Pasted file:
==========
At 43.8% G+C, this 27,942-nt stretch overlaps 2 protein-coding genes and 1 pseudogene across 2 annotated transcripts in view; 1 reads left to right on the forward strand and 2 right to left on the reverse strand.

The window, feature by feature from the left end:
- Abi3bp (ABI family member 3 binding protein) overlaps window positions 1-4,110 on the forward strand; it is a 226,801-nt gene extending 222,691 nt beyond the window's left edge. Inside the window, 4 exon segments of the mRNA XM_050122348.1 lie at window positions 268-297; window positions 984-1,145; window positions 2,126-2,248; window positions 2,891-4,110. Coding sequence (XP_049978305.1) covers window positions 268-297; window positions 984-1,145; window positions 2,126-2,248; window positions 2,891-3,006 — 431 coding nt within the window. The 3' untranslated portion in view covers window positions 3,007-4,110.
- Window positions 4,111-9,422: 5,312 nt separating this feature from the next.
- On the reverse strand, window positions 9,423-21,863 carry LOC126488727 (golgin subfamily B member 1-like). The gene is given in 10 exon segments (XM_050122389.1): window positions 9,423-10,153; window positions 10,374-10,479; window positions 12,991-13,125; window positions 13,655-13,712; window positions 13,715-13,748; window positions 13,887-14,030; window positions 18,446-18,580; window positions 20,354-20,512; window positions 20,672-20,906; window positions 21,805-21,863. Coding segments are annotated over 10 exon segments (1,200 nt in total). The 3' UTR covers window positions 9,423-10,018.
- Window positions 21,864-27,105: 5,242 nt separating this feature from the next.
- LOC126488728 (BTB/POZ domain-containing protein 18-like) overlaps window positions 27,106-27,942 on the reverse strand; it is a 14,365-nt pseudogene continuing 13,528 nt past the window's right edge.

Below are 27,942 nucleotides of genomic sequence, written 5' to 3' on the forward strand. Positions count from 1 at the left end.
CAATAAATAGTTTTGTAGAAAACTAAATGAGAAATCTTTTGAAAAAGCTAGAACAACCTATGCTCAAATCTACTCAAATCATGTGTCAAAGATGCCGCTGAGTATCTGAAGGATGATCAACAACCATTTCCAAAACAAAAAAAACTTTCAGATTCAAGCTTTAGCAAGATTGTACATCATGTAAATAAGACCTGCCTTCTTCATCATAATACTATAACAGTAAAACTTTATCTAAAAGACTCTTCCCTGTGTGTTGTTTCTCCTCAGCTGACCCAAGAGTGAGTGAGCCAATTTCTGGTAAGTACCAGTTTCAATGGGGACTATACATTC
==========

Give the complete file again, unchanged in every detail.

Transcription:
At 43.8% G+C, this 27,942-nt stretch overlaps 2 protein-coding genes and 1 pseudogene across 2 annotated transcripts in view; 1 reads left to right on the forward strand and 2 right to left on the reverse strand.

The window, feature by feature from the left end:
- Abi3bp (ABI family member 3 binding protein) overlaps window positions 1-4,110 on the forward strand; it is a 226,801-nt gene extending 222,691 nt beyond the window's left edge. Inside the window, 4 exon segments of the mRNA XM_050122348.1 lie at window positions 268-297; window positions 984-1,145; window positions 2,126-2,248; window positions 2,891-4,110. Coding sequence (XP_049978305.1) covers window positions 268-297; window positions 984-1,145; window positions 2,126-2,248; window positions 2,891-3,006 — 431 coding nt within the window. The 3' untranslated portion in view covers window positions 3,007-4,110.
- Window positions 4,111-9,422: 5,312 nt separating this feature from the next.
- On the reverse strand, window positions 9,423-21,863 carry LOC126488727 (golgin subfamily B member 1-like). The gene is given in 10 exon segments (XM_050122389.1): window positions 9,423-10,153; window positions 10,374-10,479; window positions 12,991-13,125; window positions 13,655-13,712; window positions 13,715-13,748; window positions 13,887-14,030; window positions 18,446-18,580; window positions 20,354-20,512; window positions 20,672-20,906; window positions 21,805-21,863. Coding segments are annotated over 10 exon segments (1,200 nt in total). The 3' UTR covers window positions 9,423-10,018.
- Window positions 21,864-27,105: 5,242 nt separating this feature from the next.
- LOC126488728 (BTB/POZ domain-containing protein 18-like) overlaps window positions 27,106-27,942 on the reverse strand; it is a 14,365-nt pseudogene continuing 13,528 nt past the window's right edge.

Below are 27,942 nucleotides of genomic sequence, written 5' to 3' on the forward strand. Positions count from 1 at the left end.
CAATAAATAGTTTTGTAGAAAACTAAATGAGAAATCTTTTGAAAAAGCTAGAACAACCTATGCTCAAATCTACTCAAATCATGTGTCAAAGATGCCGCTGAGTATCTGAAGGATGATCAACAACCATTTCCAAAACAAAAAAAACTTTCAGATTCAAGCTTTAGCAAGATTGTACATCATGTAAATAAGACCTGCCTTCTTCATCATAATACTATAACAGTAAAACTTTATCTAAAAGACTCTTCCCTGTGTGTTGTTTCTCCTCAGCTGACCCAAGAGTGAGTGAGCCAATTTCTGGTAAGTACCAGTTTCAATGGGGACTATACATTC